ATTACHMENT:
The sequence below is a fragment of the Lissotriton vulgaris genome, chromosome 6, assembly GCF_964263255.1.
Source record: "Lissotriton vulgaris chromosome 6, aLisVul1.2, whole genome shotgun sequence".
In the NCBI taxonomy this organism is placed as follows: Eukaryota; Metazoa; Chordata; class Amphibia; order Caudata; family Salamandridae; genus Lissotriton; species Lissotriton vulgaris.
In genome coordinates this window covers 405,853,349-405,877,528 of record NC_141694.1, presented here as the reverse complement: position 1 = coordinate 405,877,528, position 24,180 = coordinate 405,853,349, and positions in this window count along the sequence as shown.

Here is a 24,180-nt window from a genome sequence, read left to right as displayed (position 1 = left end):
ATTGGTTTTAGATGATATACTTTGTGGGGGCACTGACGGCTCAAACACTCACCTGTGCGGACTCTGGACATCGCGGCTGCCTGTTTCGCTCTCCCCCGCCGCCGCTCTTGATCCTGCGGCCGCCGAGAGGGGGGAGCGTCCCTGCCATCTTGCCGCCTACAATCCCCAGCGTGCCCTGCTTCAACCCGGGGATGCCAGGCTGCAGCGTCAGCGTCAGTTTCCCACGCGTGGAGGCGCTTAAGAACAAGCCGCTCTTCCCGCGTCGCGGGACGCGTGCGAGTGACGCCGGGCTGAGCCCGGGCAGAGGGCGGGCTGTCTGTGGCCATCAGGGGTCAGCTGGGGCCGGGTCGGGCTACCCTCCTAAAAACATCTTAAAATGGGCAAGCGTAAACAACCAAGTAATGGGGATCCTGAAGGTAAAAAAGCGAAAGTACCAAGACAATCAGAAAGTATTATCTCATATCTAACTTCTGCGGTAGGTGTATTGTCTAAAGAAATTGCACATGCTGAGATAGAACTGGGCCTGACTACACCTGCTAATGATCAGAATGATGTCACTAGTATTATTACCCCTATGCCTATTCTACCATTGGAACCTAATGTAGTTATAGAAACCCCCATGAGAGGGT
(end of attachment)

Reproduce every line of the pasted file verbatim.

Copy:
The sequence below is a fragment of the Lissotriton vulgaris genome, chromosome 6, assembly GCF_964263255.1.
Source record: "Lissotriton vulgaris chromosome 6, aLisVul1.2, whole genome shotgun sequence".
In the NCBI taxonomy this organism is placed as follows: Eukaryota; Metazoa; Chordata; class Amphibia; order Caudata; family Salamandridae; genus Lissotriton; species Lissotriton vulgaris.
In genome coordinates this window covers 405,853,349-405,877,528 of record NC_141694.1, presented here as the reverse complement: position 1 = coordinate 405,877,528, position 24,180 = coordinate 405,853,349, and positions in this window count along the sequence as shown.

Here is a 24,180-nt window from a genome sequence, read left to right as displayed (position 1 = left end):
ATTGGTTTTAGATGATATACTTTGTGGGGGCACTGACGGCTCAAACACTCACCTGTGCGGACTCTGGACATCGCGGCTGCCTGTTTCGCTCTCCCCCGCCGCCGCTCTTGATCCTGCGGCCGCCGAGAGGGGGGAGCGTCCCTGCCATCTTGCCGCCTACAATCCCCAGCGTGCCCTGCTTCAACCCGGGGATGCCAGGCTGCAGCGTCAGCGTCAGTTTCCCACGCGTGGAGGCGCTTAAGAACAAGCCGCTCTTCCCGCGTCGCGGGACGCGTGCGAGTGACGCCGGGCTGAGCCCGGGCAGAGGGCGGGCTGTCTGTGGCCATCAGGGGTCAGCTGGGGCCGGGTCGGGCTACCCTCCTAAAAACATCTTAAAATGGGCAAGCGTAAACAACCAAGTAATGGGGATCCTGAAGGTAAAAAAGCGAAAGTACCAAGACAATCAGAAAGTATTATCTCATATCTAACTTCTGCGGTAGGTGTATTGTCTAAAGAAATTGCACATGCTGAGATAGAACTGGGCCTGACTACACCTGCTAATGATCAGAATGATGTCACTAGTATTATTACCCCTATGCCTATTCTACCATTGGAACCTAATGTAGTTATAGAAACCCCCATGAGAGGGT